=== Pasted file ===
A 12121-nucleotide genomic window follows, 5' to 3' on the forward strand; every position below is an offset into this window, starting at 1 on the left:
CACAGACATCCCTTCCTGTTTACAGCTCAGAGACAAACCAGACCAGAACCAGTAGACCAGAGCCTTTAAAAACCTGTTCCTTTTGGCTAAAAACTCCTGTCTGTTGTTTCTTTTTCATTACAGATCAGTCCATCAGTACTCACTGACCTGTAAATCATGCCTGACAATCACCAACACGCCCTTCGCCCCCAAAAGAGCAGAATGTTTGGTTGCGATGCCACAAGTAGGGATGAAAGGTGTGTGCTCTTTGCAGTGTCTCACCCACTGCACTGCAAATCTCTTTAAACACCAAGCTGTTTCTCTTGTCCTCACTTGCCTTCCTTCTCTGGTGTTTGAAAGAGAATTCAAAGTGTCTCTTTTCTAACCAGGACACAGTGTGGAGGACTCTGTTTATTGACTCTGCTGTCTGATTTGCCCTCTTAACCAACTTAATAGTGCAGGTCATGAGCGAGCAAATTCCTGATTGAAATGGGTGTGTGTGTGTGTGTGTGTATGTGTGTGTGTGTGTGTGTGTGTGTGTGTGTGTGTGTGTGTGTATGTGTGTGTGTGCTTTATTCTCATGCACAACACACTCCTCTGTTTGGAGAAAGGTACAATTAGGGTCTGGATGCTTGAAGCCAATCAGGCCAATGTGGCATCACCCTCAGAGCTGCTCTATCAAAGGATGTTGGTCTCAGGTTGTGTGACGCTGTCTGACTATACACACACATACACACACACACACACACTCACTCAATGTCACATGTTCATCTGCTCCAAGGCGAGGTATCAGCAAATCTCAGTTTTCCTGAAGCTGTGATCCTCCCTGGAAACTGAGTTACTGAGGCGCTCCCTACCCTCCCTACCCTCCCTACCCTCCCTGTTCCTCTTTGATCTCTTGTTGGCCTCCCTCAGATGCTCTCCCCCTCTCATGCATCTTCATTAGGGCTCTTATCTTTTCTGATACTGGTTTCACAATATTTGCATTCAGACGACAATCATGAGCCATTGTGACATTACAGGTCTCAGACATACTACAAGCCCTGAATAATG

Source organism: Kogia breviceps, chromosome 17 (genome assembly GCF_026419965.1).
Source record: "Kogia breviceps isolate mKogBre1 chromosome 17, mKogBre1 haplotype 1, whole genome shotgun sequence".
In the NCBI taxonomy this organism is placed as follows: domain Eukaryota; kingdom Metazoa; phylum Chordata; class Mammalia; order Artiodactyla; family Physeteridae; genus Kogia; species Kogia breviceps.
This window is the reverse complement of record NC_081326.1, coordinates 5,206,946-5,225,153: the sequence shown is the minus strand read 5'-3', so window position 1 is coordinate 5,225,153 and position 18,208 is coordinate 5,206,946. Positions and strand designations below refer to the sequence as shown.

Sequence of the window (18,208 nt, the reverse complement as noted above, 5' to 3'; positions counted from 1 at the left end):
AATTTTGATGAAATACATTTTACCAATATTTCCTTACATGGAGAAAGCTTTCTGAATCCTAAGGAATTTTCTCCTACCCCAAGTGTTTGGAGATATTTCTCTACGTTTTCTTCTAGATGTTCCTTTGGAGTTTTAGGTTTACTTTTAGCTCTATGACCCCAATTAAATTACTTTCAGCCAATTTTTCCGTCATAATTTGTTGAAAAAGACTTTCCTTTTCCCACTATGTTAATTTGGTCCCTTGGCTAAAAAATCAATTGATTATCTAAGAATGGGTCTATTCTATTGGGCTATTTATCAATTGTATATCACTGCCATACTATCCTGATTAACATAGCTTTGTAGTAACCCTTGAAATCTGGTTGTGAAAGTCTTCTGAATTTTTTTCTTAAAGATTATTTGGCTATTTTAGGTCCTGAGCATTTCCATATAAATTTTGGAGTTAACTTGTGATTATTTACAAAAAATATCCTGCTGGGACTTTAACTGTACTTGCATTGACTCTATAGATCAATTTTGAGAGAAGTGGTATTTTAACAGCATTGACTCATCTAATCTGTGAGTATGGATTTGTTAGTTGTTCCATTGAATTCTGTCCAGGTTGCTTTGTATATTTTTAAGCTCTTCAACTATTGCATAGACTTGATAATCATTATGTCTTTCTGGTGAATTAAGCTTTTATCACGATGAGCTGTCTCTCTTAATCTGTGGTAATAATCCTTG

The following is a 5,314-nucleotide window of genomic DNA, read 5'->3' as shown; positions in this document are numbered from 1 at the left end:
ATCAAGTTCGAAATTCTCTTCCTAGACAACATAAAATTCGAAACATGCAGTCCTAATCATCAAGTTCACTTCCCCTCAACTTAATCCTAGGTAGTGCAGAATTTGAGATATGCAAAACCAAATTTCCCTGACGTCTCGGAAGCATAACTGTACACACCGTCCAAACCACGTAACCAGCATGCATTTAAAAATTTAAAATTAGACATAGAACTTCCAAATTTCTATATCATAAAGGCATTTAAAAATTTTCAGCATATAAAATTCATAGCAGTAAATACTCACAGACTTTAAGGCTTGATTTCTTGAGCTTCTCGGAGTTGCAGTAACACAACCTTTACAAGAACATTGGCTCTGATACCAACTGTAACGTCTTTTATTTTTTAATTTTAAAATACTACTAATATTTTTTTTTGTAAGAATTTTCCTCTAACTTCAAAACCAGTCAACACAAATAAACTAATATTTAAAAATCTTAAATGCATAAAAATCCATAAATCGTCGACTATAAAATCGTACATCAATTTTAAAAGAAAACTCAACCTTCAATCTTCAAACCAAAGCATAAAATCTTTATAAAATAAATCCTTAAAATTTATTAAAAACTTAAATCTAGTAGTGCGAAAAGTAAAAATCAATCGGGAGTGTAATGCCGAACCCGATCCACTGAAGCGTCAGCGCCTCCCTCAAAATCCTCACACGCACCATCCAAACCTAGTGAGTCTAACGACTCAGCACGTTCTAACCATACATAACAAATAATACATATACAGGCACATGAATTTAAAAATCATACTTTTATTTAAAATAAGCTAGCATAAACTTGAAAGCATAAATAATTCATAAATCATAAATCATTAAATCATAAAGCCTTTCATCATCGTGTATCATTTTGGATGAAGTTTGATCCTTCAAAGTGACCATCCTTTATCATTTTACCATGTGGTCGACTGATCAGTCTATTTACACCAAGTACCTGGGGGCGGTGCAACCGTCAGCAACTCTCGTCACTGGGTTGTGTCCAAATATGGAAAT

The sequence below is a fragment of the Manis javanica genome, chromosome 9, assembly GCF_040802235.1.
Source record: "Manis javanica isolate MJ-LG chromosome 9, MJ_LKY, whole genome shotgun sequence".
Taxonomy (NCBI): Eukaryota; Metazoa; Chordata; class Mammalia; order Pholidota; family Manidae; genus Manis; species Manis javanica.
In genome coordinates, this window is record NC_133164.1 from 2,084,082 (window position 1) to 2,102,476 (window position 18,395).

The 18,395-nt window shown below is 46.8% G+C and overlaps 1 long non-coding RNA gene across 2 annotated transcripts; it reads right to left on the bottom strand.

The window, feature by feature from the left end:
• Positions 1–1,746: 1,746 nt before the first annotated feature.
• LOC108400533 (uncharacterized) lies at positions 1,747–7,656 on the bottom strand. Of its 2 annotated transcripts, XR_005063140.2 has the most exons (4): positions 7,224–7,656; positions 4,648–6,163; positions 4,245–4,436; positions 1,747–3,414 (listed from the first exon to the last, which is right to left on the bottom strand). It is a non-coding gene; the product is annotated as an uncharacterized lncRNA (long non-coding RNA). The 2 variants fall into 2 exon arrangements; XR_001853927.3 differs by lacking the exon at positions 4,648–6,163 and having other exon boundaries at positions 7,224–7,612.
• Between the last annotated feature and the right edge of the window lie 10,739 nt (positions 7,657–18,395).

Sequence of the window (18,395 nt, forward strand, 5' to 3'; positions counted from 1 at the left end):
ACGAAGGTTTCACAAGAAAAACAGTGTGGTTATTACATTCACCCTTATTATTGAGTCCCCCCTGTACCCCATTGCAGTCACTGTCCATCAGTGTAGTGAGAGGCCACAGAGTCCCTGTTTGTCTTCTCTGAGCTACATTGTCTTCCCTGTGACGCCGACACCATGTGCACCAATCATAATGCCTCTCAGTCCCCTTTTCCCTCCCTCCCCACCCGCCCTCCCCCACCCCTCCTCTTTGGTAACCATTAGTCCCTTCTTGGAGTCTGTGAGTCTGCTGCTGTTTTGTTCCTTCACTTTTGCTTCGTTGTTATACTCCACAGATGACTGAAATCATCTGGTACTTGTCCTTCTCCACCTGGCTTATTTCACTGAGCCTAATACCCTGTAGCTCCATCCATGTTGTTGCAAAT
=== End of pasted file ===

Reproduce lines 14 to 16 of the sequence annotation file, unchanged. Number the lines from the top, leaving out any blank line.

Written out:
In genome coordinates, this window is record NC_133164.1 from 2,084,082 (window position 1) to 2,102,476 (window position 18,395).

The 18,395-nt window shown below is 46.8% G+C and overlaps 1 long non-coding RNA gene across 2 annotated transcripts; it reads right to left on the bottom strand.

The window, feature by feature from the left end: